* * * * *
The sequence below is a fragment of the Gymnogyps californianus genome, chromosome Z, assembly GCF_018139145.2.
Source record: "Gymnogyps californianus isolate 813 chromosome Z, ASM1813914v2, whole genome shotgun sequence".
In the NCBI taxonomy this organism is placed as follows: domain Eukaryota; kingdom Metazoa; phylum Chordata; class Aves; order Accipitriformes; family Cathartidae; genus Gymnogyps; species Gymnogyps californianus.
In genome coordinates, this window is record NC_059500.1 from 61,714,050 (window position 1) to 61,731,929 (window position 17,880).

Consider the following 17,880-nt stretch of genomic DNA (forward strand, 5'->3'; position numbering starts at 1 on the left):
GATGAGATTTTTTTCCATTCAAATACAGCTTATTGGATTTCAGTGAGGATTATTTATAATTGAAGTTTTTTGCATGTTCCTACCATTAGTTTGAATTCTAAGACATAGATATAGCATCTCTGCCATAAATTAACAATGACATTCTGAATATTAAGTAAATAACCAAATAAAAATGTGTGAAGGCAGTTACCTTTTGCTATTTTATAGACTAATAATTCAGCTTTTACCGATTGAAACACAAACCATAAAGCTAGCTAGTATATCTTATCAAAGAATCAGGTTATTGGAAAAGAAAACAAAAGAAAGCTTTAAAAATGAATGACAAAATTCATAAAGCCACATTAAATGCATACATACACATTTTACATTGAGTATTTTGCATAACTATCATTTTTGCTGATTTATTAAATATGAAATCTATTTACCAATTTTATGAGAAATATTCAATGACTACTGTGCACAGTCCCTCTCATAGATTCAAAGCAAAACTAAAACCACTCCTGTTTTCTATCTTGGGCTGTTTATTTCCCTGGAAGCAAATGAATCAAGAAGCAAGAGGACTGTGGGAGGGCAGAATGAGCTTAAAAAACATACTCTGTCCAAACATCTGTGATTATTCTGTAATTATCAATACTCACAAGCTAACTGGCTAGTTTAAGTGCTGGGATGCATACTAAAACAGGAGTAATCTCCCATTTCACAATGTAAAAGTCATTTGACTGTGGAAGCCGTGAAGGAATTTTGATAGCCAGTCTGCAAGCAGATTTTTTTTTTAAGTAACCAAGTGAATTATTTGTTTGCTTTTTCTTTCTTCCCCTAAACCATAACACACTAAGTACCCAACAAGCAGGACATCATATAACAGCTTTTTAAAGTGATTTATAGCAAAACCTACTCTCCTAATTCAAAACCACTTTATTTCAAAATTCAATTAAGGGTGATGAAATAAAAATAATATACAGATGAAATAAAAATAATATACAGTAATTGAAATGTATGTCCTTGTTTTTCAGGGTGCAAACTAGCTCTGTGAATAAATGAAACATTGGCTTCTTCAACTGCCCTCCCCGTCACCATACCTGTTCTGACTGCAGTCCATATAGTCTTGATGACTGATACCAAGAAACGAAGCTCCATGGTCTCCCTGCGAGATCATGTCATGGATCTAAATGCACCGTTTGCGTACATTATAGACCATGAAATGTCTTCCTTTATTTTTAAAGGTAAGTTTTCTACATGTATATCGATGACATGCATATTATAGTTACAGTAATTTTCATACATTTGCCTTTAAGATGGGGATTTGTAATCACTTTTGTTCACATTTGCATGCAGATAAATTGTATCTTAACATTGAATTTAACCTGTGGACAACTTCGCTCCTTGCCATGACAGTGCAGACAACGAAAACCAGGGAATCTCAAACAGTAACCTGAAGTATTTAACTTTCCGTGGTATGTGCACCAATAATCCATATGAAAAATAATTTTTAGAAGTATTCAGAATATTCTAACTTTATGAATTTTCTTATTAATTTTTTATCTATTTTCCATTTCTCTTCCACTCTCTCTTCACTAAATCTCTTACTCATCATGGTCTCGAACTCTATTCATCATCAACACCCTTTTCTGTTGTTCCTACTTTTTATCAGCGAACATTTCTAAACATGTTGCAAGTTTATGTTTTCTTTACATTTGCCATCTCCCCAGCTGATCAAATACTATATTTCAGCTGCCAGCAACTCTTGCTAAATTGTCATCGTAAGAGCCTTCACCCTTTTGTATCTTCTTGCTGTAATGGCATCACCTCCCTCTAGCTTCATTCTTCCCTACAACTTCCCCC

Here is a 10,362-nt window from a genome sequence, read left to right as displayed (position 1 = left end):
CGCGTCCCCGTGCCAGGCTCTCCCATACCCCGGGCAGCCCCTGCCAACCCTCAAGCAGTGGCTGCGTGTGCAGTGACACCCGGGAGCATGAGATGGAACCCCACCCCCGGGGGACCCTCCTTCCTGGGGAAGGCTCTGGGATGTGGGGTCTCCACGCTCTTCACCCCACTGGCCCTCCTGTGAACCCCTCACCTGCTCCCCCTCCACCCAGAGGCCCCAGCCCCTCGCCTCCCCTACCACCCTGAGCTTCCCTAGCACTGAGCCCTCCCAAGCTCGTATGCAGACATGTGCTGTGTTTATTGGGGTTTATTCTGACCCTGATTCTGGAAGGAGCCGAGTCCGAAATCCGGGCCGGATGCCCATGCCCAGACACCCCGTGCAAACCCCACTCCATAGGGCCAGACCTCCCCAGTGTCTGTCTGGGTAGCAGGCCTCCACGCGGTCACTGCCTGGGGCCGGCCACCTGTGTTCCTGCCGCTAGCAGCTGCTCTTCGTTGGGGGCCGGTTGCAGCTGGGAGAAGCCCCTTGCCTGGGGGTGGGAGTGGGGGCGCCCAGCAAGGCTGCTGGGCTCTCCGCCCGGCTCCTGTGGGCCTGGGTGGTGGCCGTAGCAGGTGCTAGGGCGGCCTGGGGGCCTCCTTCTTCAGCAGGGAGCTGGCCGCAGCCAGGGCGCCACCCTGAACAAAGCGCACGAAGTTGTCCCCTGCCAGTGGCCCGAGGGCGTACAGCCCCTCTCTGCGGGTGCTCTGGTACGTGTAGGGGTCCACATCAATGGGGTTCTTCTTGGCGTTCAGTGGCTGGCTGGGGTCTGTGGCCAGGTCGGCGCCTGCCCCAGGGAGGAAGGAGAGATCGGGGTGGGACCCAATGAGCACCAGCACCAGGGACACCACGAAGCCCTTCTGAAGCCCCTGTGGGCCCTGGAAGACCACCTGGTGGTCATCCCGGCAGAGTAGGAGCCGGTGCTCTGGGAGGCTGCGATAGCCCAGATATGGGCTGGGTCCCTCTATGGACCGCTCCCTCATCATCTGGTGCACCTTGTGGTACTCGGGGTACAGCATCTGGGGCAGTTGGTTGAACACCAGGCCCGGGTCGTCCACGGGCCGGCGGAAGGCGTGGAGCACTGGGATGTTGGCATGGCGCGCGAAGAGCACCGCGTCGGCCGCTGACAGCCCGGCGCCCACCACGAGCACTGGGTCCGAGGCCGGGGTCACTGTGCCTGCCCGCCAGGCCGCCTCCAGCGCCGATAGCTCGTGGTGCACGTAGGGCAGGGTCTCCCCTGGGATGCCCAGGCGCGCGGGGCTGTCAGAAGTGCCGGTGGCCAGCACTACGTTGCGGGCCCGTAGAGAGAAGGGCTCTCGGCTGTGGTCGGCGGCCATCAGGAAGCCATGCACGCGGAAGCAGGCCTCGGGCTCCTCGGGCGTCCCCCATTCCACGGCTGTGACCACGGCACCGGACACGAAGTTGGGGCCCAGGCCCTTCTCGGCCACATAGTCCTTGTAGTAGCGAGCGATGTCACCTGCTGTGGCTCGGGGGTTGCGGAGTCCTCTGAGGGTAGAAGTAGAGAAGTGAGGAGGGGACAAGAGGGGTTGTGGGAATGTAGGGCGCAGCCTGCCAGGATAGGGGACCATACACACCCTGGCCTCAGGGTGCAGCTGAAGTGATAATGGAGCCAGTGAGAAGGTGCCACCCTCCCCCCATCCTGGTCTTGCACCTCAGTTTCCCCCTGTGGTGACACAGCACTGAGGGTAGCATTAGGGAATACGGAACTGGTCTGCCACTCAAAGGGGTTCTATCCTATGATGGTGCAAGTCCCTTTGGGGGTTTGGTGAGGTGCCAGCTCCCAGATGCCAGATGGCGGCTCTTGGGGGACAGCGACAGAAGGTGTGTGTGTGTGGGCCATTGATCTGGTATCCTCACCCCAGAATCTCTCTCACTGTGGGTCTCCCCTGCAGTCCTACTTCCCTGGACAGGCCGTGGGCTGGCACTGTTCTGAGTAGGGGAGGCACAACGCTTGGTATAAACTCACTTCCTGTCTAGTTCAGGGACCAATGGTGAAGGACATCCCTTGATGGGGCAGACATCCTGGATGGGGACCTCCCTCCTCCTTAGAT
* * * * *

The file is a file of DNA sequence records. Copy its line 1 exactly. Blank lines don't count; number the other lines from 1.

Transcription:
The sequence below is a fragment of the Gymnogyps californianus genome, chromosome Z, assembly GCF_018139145.2.